As a clinician in private practice, one of the phrases that I hear myself saying over and over is this: “Imagine you are hiking up a mountain.” This particular phrase emerges in the context of a relapse of some sort. People generally make good progress through the beginning of therapy, but then there can be a plateau and an inevitable relapse.
Based on my experience, here’s what that usually looks like.
Imagine that you are hiking up a mountain. You have hiked along a good while and have been able to look out here and there and see your progress. But then you make a misstep. Or something in your path changes. Or some outside event happens … and you fall down.
The fall hurts, physically. That fall may hurt your pride or sense of progress. The fall reminds you of times when you have been down before. There is fear there that this is the “beginning of the end”.
That fall reminds you of the trauma again.
Because our brain’s first impulse is survival, it quickly goes back in time to how bad it felt at the bottom of that mountain. We may even physically feel some of those old feelings again. This is the time travel backward to the past that our minds do. Your brain is reminding you just how bad the trauma was. It is a warning to not go back. Yet, in this moment, we are feeling the fall … emotionally and physically.
We see the present experience through the lens of the past. Yet we would do well to remember that we are here in the present, not there in the past.
So now that we have remembered the past and how terrible that felt, our brain takes the next step of warning us about the future. We feel propelled into a possible future where we will never feel better, will never have any successes, will only know falling and failure.
Statements like “it will never get better” or “I will never be able to do this” are statements about a possible future that is not here in the present.
The tendency is to just sit where we have fallen; we have not rolled all the way back down the mountain. Yet we are immobilized by thoughts of the pain of the past and the fear of the future.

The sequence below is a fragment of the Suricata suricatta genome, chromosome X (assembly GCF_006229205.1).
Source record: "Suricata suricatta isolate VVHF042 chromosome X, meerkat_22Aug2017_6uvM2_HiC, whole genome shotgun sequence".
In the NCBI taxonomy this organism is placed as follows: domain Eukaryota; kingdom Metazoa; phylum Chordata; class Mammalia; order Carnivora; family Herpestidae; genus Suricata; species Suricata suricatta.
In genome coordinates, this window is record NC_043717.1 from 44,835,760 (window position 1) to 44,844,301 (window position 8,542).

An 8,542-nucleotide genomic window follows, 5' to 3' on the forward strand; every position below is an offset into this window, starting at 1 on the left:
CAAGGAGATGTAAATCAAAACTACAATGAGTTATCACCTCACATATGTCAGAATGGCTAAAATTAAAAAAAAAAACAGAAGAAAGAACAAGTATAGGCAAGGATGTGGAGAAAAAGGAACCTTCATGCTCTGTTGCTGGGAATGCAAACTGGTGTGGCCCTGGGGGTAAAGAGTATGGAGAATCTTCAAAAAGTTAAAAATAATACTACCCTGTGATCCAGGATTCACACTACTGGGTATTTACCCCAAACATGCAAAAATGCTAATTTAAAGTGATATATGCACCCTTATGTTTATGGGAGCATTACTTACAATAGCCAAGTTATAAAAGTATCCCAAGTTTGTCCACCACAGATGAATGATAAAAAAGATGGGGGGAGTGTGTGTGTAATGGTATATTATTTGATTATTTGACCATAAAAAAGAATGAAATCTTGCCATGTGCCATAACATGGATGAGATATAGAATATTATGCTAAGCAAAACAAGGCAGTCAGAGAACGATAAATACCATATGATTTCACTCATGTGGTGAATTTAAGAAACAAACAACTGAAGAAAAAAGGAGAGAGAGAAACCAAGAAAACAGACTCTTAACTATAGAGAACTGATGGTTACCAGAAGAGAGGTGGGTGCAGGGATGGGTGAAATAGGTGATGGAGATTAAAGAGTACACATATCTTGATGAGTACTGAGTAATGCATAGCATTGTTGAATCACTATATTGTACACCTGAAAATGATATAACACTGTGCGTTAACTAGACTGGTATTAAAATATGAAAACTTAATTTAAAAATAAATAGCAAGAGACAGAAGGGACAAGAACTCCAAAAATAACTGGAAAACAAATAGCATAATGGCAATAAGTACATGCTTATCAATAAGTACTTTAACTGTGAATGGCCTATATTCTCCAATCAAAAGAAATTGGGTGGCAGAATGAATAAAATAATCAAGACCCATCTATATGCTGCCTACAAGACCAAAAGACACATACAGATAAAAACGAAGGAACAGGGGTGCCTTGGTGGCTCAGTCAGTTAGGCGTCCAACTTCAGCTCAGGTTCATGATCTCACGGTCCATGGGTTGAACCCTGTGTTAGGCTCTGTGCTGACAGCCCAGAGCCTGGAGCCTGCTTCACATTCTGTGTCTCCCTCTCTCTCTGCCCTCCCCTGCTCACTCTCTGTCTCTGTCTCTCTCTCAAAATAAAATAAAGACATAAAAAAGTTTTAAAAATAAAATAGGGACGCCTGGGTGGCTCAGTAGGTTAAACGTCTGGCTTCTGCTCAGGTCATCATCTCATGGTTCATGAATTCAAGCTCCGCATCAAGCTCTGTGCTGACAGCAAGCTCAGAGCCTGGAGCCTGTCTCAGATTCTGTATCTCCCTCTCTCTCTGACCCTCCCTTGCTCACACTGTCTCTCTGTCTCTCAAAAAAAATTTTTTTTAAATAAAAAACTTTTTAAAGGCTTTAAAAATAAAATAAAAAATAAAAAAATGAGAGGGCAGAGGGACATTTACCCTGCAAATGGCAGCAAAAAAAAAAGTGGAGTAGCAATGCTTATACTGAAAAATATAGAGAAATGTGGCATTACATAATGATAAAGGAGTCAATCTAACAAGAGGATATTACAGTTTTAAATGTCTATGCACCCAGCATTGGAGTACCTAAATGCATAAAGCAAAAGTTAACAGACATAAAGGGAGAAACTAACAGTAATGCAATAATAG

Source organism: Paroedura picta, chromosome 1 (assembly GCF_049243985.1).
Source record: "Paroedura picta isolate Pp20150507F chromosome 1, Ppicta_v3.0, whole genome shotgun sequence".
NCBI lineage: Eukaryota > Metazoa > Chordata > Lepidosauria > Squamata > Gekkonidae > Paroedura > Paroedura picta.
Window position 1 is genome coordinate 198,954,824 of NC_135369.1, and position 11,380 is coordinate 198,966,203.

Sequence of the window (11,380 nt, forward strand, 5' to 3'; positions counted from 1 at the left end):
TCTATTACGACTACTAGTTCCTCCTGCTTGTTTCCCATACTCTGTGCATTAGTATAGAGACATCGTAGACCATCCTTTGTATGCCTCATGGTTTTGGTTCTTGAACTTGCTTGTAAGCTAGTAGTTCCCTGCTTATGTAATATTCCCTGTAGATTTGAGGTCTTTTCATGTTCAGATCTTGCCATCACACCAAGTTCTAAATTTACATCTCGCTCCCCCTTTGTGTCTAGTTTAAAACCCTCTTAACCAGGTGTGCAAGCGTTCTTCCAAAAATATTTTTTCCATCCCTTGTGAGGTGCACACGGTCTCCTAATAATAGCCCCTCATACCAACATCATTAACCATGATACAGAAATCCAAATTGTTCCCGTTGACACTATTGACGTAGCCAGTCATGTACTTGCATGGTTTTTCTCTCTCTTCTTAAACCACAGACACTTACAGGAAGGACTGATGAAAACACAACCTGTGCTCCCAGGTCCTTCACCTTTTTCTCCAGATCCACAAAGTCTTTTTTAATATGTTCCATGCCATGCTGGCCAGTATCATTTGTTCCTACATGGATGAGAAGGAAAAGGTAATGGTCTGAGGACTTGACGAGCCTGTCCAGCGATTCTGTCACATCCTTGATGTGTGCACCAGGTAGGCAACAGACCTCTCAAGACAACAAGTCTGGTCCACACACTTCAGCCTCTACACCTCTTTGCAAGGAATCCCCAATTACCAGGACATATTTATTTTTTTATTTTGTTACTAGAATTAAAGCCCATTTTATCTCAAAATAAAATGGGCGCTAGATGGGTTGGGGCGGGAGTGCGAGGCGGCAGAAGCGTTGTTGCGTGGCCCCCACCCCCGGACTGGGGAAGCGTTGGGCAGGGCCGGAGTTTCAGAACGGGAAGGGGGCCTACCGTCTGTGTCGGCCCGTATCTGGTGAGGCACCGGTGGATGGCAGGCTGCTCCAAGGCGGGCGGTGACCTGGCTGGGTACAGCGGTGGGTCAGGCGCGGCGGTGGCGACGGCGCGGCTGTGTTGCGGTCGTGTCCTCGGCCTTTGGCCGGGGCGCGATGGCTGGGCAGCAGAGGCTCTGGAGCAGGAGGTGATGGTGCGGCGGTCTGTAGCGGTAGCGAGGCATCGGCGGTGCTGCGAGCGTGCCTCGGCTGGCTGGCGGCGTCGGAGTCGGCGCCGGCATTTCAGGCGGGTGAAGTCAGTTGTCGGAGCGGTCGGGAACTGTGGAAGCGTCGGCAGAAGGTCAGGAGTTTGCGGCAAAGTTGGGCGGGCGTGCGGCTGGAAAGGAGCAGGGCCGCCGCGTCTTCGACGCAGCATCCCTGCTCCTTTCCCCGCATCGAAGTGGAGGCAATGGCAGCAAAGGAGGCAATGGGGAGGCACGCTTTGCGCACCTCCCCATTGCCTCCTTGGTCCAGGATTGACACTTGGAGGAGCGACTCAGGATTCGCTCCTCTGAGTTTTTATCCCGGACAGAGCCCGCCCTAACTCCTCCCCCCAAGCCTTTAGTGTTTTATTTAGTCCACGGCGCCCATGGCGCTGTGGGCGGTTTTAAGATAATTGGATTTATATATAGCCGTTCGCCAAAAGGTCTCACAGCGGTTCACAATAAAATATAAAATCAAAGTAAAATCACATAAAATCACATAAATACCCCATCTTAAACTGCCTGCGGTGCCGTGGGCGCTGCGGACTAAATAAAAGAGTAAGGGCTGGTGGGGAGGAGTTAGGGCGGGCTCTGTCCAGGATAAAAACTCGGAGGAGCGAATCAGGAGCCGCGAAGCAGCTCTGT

After all, I was supposed to just get better and better, progressing more and more, right?
Actually no. And the research bears this out.
One well-researched and respected model is called the Transtheoretical Model (TTM) or Stages of Change model. While it was initially developed in research on addictions, TTM has been applied widely to many health-related behaviors. What the researchers found is that change happens in stages. There are moments where we are “contemplating” change, times when we are in “action”, and other moments that are about “maintenance” of the progress we have made.
But another important finding was that change is not a straight line. We often relapse and fall back. But the falling back is not all the way back to the beginning. This is where language such as “relapse is a part of recovery” makes sense.
Our tendency to “all or nothing” thinking leads us to feel as if “all is lost” in that one single setback.
Change is more like a spiral where we are moving in a positive direction, but we may move up, then down, then up again. The trajectory is progress, but there is much movement up and down along the way.
Most certainly we feel the descent when we fall, but then we pay attention again and see that we are not back at the beginning.
Getting back to the original analogy, this phrase “Imagine you are hiking up a mountain” reminds us that we are getting somewhere even though there are times when the trail takes us down a bit before going up again. And when (not if) we fall, it does hurt. Take your time to curse the fall; that’s okay.
But then we would do well to take a deep breath, take note of the present moment, and remember:
- You are not in the same place where you started.
- Even though you feel the impact of the fall, you are not rolling down the hill all the way back to the beginning.
- Journeys are about moving and stopping, climbing and falling, and then … trying again.
This is where the fall can be our teacher if we allow it. We can learn what to do next time. “Our teacher” may be alerting us to pay attention to where we are, to notice our steps again, just as we did in the beginning.
And sometimes “our teacher” may be stopping us to show us another path.
But that’s another trail to follow for another day.